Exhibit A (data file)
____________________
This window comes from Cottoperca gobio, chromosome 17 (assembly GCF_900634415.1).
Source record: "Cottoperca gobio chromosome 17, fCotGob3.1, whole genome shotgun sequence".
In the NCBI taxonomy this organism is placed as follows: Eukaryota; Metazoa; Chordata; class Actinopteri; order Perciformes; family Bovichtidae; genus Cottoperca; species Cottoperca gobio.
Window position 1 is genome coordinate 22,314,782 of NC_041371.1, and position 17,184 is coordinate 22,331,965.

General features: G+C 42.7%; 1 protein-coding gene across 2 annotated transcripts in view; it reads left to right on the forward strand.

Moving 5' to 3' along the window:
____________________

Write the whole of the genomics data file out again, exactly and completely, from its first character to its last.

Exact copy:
This window comes from Cottoperca gobio, chromosome 17 (assembly GCF_900634415.1).
Source record: "Cottoperca gobio chromosome 17, fCotGob3.1, whole genome shotgun sequence".
In the NCBI taxonomy this organism is placed as follows: Eukaryota; Metazoa; Chordata; class Actinopteri; order Perciformes; family Bovichtidae; genus Cottoperca; species Cottoperca gobio.
Window position 1 is genome coordinate 22,314,782 of NC_041371.1, and position 17,184 is coordinate 22,331,965.

General features: G+C 42.7%; 1 protein-coding gene across 2 annotated transcripts in view; it reads left to right on the forward strand.

Moving 5' to 3' along the window: